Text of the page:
The term 'Neurodevelopment' is about the way a person’s brain develops. This includes the way they experience the world, how they think and process information, and how they communicate and behave. There are lots of variations in how people develop, and sometimes this difference can lead to a diagnosis such as Autism, Intellectual Disability or ADHD.
Diagnostic criteria for neurodevelopmental conditions focus on what a person can’t do, or can’t do as well. Neurodiversity on the other hand emphasises the need to look at all aspects of how a person thinks, not just what they find hard – many neurodivergent people have strengths neurotypical people do not have, and vice versa. It also highlights that neurodiversity is a part of diversity, and that like other forms of diversity, neurodiversity should be included and respected. On this website we will use the terminology above. We will also use a mix of person first (e.g. “they have ADHD”) and identify first (e.g. “they are autistic”) language. We advise seeking to understand and respect the preference of people you know in person.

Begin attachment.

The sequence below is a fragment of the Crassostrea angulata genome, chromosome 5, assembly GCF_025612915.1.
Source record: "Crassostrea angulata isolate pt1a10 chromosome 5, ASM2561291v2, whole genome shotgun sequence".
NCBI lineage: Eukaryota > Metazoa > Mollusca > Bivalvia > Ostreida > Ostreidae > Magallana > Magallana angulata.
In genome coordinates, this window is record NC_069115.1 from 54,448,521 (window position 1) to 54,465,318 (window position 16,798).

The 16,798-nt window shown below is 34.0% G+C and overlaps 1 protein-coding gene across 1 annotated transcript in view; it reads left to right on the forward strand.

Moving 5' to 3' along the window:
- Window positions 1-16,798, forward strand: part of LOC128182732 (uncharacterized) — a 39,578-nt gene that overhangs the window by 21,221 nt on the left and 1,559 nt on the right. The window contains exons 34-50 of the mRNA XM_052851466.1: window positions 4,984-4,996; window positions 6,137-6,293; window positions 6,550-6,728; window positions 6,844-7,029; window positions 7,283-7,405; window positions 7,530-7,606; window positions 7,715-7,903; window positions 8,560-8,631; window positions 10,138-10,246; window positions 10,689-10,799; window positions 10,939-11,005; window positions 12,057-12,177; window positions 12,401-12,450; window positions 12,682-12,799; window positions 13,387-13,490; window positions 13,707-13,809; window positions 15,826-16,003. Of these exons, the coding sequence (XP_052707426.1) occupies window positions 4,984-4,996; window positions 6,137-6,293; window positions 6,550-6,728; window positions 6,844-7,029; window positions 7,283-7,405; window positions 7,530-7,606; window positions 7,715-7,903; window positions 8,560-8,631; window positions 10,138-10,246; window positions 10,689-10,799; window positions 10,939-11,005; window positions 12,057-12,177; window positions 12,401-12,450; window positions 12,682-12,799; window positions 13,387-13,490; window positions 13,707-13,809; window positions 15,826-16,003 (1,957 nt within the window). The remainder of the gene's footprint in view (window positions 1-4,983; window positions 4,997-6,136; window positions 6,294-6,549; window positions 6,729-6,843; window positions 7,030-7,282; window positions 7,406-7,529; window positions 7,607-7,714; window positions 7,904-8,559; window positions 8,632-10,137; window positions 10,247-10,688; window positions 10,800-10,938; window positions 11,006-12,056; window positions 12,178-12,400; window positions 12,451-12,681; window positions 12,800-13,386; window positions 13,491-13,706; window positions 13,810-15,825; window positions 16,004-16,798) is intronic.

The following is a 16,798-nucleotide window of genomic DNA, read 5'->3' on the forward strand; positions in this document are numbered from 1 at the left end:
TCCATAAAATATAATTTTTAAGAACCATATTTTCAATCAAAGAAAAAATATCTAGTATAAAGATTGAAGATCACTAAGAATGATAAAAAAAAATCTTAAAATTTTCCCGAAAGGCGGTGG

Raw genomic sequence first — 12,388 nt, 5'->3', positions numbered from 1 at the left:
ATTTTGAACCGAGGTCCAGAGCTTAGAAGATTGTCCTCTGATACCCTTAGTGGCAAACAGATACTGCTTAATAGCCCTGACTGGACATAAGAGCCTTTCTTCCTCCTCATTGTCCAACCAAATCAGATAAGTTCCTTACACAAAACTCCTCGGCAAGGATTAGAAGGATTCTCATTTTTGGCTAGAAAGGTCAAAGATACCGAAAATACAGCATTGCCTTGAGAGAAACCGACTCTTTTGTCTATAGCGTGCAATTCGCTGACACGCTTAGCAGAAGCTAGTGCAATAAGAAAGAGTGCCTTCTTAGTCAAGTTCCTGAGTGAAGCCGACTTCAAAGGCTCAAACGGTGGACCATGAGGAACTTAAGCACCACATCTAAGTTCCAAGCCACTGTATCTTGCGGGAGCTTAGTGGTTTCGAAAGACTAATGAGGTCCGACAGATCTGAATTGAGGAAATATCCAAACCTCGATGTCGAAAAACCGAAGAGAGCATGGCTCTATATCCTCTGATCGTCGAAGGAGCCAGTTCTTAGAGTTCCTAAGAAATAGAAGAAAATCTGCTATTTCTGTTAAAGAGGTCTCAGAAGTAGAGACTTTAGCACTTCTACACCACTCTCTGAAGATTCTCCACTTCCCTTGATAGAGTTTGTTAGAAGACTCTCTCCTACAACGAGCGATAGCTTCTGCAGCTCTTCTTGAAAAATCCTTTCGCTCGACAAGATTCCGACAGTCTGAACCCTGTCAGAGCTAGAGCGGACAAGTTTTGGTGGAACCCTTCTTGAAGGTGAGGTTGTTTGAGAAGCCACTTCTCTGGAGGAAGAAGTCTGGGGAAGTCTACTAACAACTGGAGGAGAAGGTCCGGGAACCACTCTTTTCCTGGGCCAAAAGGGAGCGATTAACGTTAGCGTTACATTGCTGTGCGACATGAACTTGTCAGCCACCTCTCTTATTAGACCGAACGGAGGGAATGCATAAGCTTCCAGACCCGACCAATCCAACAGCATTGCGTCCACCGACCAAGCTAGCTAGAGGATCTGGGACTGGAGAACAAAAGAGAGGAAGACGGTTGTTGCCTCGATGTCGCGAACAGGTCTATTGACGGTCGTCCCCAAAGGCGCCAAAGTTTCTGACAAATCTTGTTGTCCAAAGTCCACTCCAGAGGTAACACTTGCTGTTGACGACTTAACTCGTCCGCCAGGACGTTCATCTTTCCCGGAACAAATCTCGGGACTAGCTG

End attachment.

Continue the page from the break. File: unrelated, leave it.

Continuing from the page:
This page has been created by professionals working with children, young people and adults with a range of neurodevelopmental differences and conditions, and with input with neurodivergent people. You can read more about the language and terminology we use here. You can find further information about neurodevelopmental differences, and sources of information and support on the pages below. You can also find further information on mental health and wellbeing on NHS Fife’s Moodcafe website, and access to resources, pre-recorded workshops, and online and in-person groups via NHS Fife’s Access Therapies Website.